In main.dart:

class MyApp extends StatelessWidget {
  // This widget is the root of your application.

  @override
  Widget build(BuildContext context) {
    return new TheViewModel( 
                  theModel:  new HomePageAppModel(),
                  child: 
                  new MaterialApp(
                    title: 'Flutter Demo',
                    home: new HomePage()
                  ),
                );
  }
}

Step 1: Making the Views Reactive

Code for this step

The typical way to react with Flutter on events from a ViewModel is to create a StatefulWidget and subscribe to an event in the initState method of the State and call setState on each event.

Using StreamBuilder and Streams instead of event subscriptions is the first step to make this easier StreamBuilder takes a stream as an input and calls its builder function each time it receives a new input:

In listview.dart:

Widget build(BuildContext context) {
    return new StreamBuilder<List<WeatherEntry>>(   // Streambuilder rebuilds its subtree on every item the stream issues
            stream: TheViewModel.of(context).newWeatherEvents,   //We access our AppwModel through the inherited Widget
            builder: (BuildContext context, AsyncSnapshot<List<WeatherEntry>> snapshot)  // in Dart Lambdas with body don't use =>
                {
                // only if we get data
                if (snapshot.hasData && snapshot.data.length > 0)
                {
                    return new ListView.builder(
                                itemCount: snapshot.data.length,
                                itemBuilder : (BuildContext context, int index) => 
                                                    buildRow(context,index,snapshot.data)                                            
                    );
                }
                else
                {
                    return new Text("No items");
                }
            }                                              
            );                            

Anytime someone queues a new Lists of WeatherEntry in this stream this ListView will be recreated with the latest data.

This happens in homepage_appmodel.dart:

// Subjects are like StreamSinks. You can queue new events that are then published on the .observable property of th subject. 
final _newWeatherSubject = new BehaviorSubject<List<WeatherEntry>>() ;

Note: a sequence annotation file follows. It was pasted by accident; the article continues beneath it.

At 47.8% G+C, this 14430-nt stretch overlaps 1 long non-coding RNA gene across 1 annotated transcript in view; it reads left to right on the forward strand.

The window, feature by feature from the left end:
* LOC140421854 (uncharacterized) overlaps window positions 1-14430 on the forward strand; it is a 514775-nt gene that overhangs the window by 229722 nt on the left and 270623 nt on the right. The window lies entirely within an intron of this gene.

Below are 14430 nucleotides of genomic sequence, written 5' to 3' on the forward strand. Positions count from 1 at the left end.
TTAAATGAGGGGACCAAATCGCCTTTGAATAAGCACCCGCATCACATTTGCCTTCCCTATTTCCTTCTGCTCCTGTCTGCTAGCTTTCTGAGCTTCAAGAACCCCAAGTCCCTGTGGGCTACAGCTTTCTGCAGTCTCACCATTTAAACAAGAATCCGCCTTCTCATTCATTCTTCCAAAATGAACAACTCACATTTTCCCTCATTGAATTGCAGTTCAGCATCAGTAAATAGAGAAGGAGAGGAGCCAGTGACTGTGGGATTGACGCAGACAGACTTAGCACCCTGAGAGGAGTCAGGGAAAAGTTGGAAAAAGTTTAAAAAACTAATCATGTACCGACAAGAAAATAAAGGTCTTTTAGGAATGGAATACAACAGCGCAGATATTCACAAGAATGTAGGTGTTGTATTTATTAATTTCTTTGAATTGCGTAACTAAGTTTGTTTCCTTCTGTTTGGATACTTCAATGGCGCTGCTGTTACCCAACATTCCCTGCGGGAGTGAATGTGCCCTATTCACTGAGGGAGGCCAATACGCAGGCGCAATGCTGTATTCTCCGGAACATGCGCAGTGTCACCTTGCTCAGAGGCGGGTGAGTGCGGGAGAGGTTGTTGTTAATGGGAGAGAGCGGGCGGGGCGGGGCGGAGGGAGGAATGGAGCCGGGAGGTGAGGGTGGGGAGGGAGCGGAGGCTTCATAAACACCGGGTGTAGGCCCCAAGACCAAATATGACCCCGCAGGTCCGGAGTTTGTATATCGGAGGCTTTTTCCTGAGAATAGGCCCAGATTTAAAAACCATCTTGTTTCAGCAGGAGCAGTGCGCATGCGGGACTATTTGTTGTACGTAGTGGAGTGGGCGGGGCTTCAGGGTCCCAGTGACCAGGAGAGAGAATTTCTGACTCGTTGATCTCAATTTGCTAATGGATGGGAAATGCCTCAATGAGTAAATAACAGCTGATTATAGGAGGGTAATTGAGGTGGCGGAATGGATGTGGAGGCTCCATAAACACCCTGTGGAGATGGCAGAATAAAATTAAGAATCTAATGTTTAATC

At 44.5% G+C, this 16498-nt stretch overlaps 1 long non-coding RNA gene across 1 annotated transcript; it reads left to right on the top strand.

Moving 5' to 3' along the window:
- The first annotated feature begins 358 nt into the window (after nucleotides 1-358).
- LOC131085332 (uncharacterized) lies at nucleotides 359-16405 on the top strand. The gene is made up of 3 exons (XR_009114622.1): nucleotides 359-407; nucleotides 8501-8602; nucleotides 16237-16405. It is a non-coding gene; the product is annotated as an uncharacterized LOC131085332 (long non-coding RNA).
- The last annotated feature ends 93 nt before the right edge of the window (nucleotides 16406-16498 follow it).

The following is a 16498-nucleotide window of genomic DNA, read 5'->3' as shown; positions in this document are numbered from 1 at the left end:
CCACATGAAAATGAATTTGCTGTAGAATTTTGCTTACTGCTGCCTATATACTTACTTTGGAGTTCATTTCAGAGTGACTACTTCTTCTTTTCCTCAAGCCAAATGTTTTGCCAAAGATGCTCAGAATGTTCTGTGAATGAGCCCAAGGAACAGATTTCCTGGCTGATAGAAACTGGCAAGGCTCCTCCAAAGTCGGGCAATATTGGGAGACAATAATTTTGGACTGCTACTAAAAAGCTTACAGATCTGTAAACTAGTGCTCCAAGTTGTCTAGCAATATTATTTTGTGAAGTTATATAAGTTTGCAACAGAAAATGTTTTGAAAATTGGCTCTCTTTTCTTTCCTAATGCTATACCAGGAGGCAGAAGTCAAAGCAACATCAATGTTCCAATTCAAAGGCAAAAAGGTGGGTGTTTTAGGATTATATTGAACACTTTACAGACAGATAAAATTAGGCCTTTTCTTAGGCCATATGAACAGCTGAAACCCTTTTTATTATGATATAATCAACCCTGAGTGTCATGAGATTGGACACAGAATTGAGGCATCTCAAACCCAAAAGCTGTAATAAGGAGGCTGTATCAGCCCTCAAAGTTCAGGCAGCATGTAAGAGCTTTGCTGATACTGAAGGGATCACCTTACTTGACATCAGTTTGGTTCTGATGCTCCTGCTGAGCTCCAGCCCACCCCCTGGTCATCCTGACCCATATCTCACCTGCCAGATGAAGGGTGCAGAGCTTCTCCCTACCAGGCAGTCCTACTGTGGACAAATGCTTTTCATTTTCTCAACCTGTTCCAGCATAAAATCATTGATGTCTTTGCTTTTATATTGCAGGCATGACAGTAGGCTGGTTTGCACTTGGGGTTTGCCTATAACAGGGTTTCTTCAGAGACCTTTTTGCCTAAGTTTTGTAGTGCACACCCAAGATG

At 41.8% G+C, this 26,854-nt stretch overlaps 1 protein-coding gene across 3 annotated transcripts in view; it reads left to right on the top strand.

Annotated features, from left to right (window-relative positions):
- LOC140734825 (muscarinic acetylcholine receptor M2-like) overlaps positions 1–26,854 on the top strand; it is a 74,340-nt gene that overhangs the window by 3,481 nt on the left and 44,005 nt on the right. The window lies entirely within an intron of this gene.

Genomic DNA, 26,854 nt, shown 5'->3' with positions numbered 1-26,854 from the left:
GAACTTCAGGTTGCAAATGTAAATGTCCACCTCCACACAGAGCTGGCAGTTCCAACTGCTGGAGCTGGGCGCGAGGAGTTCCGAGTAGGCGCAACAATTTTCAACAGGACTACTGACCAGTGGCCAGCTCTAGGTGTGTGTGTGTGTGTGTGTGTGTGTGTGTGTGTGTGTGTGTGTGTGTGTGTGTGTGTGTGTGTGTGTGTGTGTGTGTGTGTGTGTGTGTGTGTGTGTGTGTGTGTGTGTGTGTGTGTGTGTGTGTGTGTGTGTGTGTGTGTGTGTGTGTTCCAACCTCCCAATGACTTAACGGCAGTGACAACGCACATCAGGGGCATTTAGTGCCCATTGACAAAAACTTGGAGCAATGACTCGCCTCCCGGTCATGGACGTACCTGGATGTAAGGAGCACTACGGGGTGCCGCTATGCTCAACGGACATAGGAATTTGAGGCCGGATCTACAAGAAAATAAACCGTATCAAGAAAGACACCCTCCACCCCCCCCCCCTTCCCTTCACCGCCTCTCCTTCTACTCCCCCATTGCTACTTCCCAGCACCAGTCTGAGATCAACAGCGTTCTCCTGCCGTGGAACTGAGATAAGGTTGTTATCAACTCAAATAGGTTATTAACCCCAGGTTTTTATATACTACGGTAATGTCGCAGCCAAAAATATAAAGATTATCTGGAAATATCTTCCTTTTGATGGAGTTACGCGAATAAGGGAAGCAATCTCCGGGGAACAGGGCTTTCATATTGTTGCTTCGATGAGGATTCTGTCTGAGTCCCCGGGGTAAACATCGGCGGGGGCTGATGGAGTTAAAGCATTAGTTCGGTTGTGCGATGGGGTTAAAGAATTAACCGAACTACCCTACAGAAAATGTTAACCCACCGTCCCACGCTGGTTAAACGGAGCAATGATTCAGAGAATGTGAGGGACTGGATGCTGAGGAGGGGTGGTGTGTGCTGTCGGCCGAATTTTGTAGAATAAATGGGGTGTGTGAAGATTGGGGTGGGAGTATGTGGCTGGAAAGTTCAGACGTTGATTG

// Only the observable of the Subject gets published
Observable<List<WeatherEntry>> get newWeatherEvents  => _newWeatherSubject.observable;

update({String filtertext = ""})
{
     _newWeatherSubject
        .addStream( WeatherService.getWeatherEntriesForCity(filtertext)
                                        .handleError((error)=> print)       // if there is an error while accessing the REST API we just make a debug output
                    );          
}

Querying data and updating are completely decoupled which makes testability easy.

update is triggered by pressing the update button on the page

In homepage.dart:

new MaterialButton(                               
        child: 
        new Text("Update"), // Watch the Button is again a composition
        color: new Color.fromARGB(255, 33, 150, 243),
        textColor: new Color.fromARGB(255, 255, 255, 255),
see->   onPressed: TheViewModel.of(context).update
        ),

and if the user types into the filter TextField.

In homepage_appmodel.dart:

_inputSubject.observable
.debounce( new Duration(milliseconds: 500))  // make sure we start processing if the user make a short pause 
    .listen( (filterText)
    {
    update( filtertext: filterText);
    });  

Will call execute if a new string was queued into HomePageAppModel._inputSubject which happens in this method:

// Callback function that will be registered to the TextFields OnChanged Event
onFilerEntryChanged(String s) => _inputSubject.add(s); 

Again the event and the reaction are decoupled through a Subject and and Observable which allows further event processing like the debounce operator which makes sure that only an event is emitted if there wasn’t another change within a given period.

So to make your views reactive Streambuilder is the key. So far almost everything besides the debounce could be done too by using Dart Streams instead of Observables.

Step 2 adding RxCommands

To enable the Views to call functions in a reactive way I wrote the RxCommand package which is heavily inspired by the ReactiveCommand class of the .net framework ReactiveUI. To be more correct this enables AppModels to react “reactive” on function calls from the View.

RxCommand takes a function when created through one of its static factory methods. This method can be called by using its execute method or by directly calling the RxCommand object because it’s a callable class. This makes it possible to assign a command directly to an event of a Widget.

Nothing special so far but any result of wrapped function is emitted from the RxCommand over its results property which is you might already expect it an Observable. Especially when wrapping an async function with an RxCommand the .exceute will return immediately but the result will be emitted when the function returns.

Besides moving to RxCommands this iteration adds a busy spinner and a Switchto disable the update functionality. The App now looks like this:

App_Step_2

In homepage_model.dart:

class HomePageAppModel {

RxCommand<String,List<WeatherEntry>>  updateWeatherCommand;
RxCommand<bool,bool>  switchChangedCommand;
RxCommand<String,String>  textChangedCommand;

HomePageAppModel()
{
    // Command expects a bool value when executed and issues the value on its result Observable (stream)
    switchChangedCommand = RxCommand.createSync3<bool,bool>((b)=>b);

    // We pass the result of switchChangedCommand as canExecute Observable to the upDateWeatherCommand
    updateWeatherCommand = RxCommand.createAsync3<String,List<WeatherEntry>>(update,switchChangedCommand.results);